The castle or folly, was abandoned, and gradually deteriorated with the help of vandals and encroachers of property.  All that was moveable and valuable was taken away to fit some other building.  His name hardly survives in local lore, and the bare tradition of his lavish days only remain in the minds in the oldest tier of the local people.  His name went with his departure and it is difficult to assess his position.  Indeed Mark John Tredwell may have been the last of the squatters or the first of the tourists.’

Dr Phillips had also managed to find a ledger of the Livery Stables of the Queen`s Hotel at that time wherein the name of Mark John Tredwell appears on a number of pages during the years 1878, 79 and 80, although during most of that period he lived in Aberllolwyn. ‘The first entry was made on December 23 1878 when a Mr Cooke was provided with a horse to visit the Pool and was charged 18/6d. and the last entry on November 12 1880 referred to the hire of a pair of horse to go to the Railway Station at the cost of 10/6d.  Over the whole period of 98 weeks his livery costs amounted to £153.1.9d. or a weekly average of 31/3d. which at first sight does not appear to be extravagant, although it was actually less than 98 weeks as he was away for periods.  It should be reiterated that these livery charges do not include those of the Hotel.  During the last week of 1878 Dec. 23-30 Mark John Tredwell made hirings every day except on Christmas Day and the total cost during that time amounted to £5.5.6d  This sum included taking Mr Cooke to the Pool (18/6d.) on Dec. 23rd and again on the 24th from Aberllolwyn to the station.  On the 24th also Mr Gibbs went to Aberllolwyn (7/6d/) and on the 26th to Glandyfi (18/6d/) and again to Aberllolwyn on the 27th (10/-) a total of £1.16.0d.  On the 28th December a horse and trap was hired by Tredwell to send the heifer home (18/6d) and on the 29th to take Mr Pickering to Tanyrallt (10/-)Also on the 29th Dec. Mr Gibbs went to Aberllolwyn (7/6d) and again on the 30th to the same place (5/-).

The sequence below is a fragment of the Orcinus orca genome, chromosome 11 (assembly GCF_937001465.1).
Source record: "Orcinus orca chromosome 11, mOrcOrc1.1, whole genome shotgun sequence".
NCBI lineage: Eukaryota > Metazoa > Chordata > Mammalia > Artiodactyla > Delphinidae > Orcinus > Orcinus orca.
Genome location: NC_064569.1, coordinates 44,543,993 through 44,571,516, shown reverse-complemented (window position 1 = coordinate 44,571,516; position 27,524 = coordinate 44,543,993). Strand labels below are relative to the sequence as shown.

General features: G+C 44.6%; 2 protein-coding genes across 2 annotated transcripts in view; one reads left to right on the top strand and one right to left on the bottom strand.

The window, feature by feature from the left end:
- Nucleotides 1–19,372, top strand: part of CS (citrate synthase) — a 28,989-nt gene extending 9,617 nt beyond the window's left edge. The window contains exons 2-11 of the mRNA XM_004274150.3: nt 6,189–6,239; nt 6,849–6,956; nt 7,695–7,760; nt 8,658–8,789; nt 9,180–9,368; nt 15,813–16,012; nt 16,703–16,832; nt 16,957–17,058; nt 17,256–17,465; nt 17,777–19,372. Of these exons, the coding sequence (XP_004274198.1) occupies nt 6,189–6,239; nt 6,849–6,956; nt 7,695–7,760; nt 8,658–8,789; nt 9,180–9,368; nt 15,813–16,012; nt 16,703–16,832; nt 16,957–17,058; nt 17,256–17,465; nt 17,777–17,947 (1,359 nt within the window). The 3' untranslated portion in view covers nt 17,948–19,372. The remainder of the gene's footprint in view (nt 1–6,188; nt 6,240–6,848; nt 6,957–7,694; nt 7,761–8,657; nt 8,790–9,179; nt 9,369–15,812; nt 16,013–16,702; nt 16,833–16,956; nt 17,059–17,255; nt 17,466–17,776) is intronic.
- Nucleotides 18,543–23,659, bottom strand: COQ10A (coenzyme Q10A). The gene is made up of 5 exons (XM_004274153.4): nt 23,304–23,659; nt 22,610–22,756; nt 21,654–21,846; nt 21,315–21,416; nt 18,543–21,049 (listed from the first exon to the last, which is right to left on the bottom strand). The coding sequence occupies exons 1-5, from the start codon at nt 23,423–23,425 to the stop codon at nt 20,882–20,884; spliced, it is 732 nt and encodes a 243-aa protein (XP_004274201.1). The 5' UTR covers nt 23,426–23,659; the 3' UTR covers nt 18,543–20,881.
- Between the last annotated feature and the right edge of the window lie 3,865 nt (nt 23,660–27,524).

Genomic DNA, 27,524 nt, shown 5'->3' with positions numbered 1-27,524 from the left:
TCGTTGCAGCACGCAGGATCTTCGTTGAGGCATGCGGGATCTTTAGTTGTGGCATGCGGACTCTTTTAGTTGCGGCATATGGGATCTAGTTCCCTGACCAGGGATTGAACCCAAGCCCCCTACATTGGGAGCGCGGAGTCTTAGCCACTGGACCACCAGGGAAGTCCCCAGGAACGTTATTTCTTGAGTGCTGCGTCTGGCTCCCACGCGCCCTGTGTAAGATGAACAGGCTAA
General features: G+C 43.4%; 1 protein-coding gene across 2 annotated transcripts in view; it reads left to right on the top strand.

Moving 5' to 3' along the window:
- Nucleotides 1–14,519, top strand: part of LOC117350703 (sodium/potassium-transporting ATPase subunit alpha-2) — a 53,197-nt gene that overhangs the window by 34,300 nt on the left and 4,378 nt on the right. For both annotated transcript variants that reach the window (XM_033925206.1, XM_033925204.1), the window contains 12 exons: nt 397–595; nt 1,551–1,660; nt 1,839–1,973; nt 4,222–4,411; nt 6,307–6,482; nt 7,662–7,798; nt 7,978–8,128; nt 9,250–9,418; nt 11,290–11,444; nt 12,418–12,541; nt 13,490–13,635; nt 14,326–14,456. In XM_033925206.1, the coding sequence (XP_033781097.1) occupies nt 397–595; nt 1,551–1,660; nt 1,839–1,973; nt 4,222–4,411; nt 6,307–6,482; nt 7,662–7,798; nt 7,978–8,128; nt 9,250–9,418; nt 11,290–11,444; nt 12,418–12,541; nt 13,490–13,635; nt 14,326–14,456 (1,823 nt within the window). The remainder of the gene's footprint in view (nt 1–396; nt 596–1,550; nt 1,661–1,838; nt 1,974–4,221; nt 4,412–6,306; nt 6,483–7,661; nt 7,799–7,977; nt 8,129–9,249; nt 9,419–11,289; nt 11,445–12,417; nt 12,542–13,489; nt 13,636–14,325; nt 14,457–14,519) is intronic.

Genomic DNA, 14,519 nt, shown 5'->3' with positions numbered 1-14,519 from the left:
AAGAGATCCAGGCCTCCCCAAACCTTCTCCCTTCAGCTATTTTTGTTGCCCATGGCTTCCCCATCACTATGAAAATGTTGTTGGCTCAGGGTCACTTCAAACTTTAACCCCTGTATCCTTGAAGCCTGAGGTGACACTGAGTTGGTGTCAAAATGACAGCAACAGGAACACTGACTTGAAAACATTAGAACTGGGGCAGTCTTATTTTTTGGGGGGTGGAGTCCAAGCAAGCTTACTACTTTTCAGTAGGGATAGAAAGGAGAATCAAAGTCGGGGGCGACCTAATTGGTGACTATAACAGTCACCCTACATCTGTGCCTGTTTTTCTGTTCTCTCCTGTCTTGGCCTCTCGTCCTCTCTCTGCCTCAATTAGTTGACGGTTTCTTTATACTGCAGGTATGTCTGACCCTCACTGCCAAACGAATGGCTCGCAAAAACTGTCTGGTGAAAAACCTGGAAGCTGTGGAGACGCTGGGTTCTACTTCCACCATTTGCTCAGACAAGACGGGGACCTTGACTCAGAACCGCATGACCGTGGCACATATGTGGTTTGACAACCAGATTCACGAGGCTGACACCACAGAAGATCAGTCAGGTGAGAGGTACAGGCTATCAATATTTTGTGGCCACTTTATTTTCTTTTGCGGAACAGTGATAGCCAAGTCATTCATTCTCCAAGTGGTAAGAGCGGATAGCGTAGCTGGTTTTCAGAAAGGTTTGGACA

It is thus obvious that towards the end of 1878 that he invited relatives and friends, etc. to have Christmas with him at Aberllolwyn.  Mr Pickering was his uncle William as his mother`s brother.’

Dr Phillips goes on:

Apart from the local stories, recollection, hearsays there is no documentary evidence of Tredwell`s activities during his four year stay at Aberllolwyn near Aberystwyth.  But there are several references to him in the local papers of those days for the four years 1878-1881 namely the Aberystwyth Observer and the Cambrian News.  This chapter deals with those references which have been found. I am indebted to Mr Gwilym Jones, Aberaeron for giving me the first clues to these quotations, which prove that he resided at Aberllolwyn from 1878-1881 or more correctly during parts of those years.